This is only half formed but I want to say something about a slightly different frame for evaluation, what might be termed 'reward architecture calibration.' I think that while a mapping from this frame to various preference and utility formulations is possible, I like it more than those frames because it suggests concrete areas to start looking. The basic idea is that in principle it seems likely that it will be possible to draw a clear distinction between reward architectures that are well suited to the actual sensory input they receive and reward architectures that aren't (by dint of being in an artificial environment). In a predictive coding sense, a reward architecture that is sending constant error signals that an organism can do nothing about is poorly calibrated, since it is directing the organism's attention to the wrong things. Similarly there may be other markers that could be spotted in how a nervous system is sending signals e.g. lots of error collisions vs few, in the sense of two competing error signals pulling behavior in different directions. I'd be excited about a medium depth dive into the existing literature on distress in rats and what sorts of experiments we'd ideally want done to resolve confusions.
Literally today I was idly speculating that it would be nice to see more things that were reminiscent of the longer letters academics in a particular field would write to each other in the days of such. More willingness to explore at length. Lo and behold this very post appears. Thanks!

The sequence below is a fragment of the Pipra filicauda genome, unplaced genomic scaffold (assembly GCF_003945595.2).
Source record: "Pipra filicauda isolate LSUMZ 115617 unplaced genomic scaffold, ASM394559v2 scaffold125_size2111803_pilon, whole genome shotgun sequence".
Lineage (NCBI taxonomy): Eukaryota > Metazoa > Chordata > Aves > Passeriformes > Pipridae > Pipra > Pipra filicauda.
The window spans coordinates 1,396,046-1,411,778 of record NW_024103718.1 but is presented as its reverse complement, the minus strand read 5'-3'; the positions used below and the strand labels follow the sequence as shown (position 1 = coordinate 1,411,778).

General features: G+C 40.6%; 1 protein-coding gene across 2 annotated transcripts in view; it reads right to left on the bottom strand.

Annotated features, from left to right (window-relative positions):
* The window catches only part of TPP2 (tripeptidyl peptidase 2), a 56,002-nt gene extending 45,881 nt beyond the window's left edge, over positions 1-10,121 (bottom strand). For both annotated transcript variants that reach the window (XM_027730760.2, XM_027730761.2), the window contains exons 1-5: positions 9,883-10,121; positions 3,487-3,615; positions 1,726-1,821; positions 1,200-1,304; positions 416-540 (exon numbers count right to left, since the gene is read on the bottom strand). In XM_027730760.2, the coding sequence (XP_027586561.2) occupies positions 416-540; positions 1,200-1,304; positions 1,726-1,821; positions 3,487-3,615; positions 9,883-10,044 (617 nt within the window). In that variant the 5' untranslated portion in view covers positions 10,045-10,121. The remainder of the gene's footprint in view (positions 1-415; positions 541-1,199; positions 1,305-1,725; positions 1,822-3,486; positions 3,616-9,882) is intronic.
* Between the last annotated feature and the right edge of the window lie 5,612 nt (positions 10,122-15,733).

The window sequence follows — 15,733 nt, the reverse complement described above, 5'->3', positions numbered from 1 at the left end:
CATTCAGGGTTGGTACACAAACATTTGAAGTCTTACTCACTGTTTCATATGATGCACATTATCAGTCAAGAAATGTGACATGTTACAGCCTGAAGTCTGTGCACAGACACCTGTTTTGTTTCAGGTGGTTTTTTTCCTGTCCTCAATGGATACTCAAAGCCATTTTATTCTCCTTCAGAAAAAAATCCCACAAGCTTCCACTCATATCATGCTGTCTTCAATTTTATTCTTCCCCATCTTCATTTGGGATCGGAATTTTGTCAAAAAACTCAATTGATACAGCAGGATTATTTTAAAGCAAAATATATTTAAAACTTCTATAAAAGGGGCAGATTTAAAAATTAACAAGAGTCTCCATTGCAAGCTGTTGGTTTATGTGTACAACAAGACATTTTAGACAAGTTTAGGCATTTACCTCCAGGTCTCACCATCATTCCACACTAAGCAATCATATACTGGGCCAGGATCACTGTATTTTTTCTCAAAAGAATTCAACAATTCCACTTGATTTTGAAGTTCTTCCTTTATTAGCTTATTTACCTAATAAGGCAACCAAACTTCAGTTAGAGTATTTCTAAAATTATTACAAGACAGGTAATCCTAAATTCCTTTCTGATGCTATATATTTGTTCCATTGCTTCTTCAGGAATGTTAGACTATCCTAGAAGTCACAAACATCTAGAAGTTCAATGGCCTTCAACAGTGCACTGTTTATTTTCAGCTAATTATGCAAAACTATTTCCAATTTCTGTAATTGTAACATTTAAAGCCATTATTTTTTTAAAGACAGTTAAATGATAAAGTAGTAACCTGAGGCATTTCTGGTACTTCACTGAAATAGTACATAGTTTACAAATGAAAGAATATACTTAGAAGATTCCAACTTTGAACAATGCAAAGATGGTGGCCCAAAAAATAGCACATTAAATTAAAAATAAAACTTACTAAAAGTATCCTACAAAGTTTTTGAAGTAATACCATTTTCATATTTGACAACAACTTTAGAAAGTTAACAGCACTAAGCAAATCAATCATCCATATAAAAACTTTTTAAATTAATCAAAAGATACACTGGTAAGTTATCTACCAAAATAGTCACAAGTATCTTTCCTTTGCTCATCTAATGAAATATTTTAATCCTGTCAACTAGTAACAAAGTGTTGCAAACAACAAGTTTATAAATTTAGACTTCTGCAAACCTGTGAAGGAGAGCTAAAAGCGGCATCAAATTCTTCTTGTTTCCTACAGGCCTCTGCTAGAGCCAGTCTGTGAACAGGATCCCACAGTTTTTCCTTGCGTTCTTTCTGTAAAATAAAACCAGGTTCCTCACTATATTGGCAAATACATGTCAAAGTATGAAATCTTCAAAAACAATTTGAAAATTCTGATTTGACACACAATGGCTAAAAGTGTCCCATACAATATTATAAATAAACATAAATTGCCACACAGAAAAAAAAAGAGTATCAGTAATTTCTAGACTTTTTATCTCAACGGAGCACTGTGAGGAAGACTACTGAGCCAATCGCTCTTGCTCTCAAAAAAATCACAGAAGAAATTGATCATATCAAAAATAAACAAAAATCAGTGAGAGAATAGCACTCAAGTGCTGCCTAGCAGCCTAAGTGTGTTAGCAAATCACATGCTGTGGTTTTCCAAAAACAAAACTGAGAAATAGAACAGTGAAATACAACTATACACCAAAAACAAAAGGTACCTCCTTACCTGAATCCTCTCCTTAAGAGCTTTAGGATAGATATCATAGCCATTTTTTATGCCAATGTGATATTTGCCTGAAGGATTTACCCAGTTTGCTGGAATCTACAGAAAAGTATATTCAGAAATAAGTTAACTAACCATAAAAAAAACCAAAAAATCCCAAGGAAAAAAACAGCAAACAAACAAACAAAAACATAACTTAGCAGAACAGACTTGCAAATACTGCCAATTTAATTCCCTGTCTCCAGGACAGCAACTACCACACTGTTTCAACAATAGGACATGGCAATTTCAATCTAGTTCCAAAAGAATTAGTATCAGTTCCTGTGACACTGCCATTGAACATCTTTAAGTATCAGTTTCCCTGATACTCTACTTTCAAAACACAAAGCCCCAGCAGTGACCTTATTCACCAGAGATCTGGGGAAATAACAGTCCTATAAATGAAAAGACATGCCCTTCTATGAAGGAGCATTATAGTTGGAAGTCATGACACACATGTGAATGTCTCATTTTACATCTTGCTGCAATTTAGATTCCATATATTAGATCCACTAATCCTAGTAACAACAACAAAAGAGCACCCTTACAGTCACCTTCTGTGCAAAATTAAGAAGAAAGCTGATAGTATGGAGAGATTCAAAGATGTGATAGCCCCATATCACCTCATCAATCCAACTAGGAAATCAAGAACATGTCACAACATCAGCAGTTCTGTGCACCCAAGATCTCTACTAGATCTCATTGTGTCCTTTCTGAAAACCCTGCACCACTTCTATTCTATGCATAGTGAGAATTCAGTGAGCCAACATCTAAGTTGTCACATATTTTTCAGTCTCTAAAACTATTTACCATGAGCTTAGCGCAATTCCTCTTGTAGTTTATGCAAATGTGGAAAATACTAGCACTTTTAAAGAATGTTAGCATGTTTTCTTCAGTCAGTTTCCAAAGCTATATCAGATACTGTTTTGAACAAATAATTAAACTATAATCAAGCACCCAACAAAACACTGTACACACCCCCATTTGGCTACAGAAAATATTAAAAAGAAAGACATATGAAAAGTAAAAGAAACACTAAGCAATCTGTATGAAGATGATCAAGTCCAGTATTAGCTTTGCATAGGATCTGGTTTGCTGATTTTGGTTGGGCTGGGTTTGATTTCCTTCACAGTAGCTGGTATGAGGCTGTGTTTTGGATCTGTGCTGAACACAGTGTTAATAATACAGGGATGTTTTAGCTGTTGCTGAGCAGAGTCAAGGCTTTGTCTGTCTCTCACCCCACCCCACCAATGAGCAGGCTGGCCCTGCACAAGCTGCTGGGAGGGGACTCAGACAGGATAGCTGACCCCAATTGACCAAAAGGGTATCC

WRT content, you mention it in passing, but yeah this seems related to tendency towards optimization of causal reality (inductive) or social reality (anti-inductive).
Seems like you're trying to get at what I've seen referred to as 'multifinal means' at one point. Keyword might help find related stuff.
This is sort of tangential, but related to the idea of making the distinction between inputs and outputs in running certain decision processes. I now view both consequentialism and deontological theories to be examples of what I've been calling perverse monisms. A perverse monism is when there is a strong desire to collapse all the complexity in a domain into a single term. This is usually achieved via aether variables, we rearrange the model until the complexity (or uncertainty) has been shoved into a corner either implicitly or explicitly, which makes the rest of the model look very tidy indeed.
With consequentialism we say that one should allow the inputs to vary freely while holding the outputs fixed (our idea of what the outcome should be, or heuristics that evaluate outcomes etc.). We backprop the appropriate inputs from the outputs. Deontology says we can't control outputs, but we can control inputs, so we should allow outputs to vary freely while holding the inputs to some fixed ideal.
Both of these are a hope that one can avoid the nebulosity of having a full blown confusion matrix about inputs and outputs, and that changing problem to problem. That is to say, I have some control over which outputs to optimize for, and some control over inputs, and false positives and false negatives in my beliefs about both of those. Actual problem solving of any complexity at all both forward chains from known info about inputs, and backchains from previous data about outputs then tries to find places where the two branching chains meet. In the process of investigating this, beliefs about the inputs or outputs may also update.
More generally, I've been getting a lot of mileage out of thinking of 'philosophical positions' as different sorts of error checks that we use on decision processes.
It's also fun to think about this in terms of the heuristic that How to Measure Anything recommends:
Define parameters explicitly (what outputs do we think we care about, what inputs do we think we control)